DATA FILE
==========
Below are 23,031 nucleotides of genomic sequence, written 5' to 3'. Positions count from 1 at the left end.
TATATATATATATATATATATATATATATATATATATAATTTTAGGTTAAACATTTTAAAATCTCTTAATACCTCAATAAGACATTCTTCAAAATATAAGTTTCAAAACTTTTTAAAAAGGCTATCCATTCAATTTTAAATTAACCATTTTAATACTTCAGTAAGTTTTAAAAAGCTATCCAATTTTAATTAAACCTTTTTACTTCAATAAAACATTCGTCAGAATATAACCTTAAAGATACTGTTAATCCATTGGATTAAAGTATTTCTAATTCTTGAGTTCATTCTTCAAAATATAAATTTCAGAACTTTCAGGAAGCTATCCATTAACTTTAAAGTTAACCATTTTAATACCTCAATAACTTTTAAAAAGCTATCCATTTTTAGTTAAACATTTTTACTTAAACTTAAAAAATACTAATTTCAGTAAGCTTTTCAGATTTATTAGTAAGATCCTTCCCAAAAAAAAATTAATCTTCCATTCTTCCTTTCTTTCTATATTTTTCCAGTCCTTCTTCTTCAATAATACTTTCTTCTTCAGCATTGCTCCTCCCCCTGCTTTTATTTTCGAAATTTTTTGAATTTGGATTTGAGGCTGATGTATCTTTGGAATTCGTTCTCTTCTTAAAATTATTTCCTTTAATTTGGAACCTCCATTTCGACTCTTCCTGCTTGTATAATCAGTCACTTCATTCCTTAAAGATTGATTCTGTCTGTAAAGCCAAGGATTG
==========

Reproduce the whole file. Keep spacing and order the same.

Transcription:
Below are 23,031 nucleotides of genomic sequence, written 5' to 3'. Positions count from 1 at the left end.
TATATATATATATATATATATATATATATATATATATAATTTTAGGTTAAACATTTTAAAATCTCTTAATACCTCAATAAGACATTCTTCAAAATATAAGTTTCAAAACTTTTTAAAAAGGCTATCCATTCAATTTTAAATTAACCATTTTAATACTTCAGTAAGTTTTAAAAAGCTATCCAATTTTAATTAAACCTTTTTACTTCAATAAAACATTCGTCAGAATATAACCTTAAAGATACTGTTAATCCATTGGATTAAAGTATTTCTAATTCTTGAGTTCATTCTTCAAAATATAAATTTCAGAACTTTCAGGAAGCTATCCATTAACTTTAAAGTTAACCATTTTAATACCTCAATAACTTTTAAAAAGCTATCCATTTTTAGTTAAACATTTTTACTTAAACTTAAAAAATACTAATTTCAGTAAGCTTTTCAGATTTATTAGTAAGATCCTTCCCAAAAAAAAATTAATCTTCCATTCTTCCTTTCTTTCTATATTTTTCCAGTCCTTCTTCTTCAATAATACTTTCTTCTTCAGCATTGCTCCTCCCCCTGCTTTTATTTTCGAAATTTTTTGAATTTGGATTTGAGGCTGATGTATCTTTGGAATTCGTTCTCTTCTTAAAATTATTTCCTTTAATTTGGAACCTCCATTTCGACTCTTCCTGCTTGTATAATCAGTCACTTCATTCCTTAAAGATTGATTCTGTCTGTAAAGCCAAGGATTG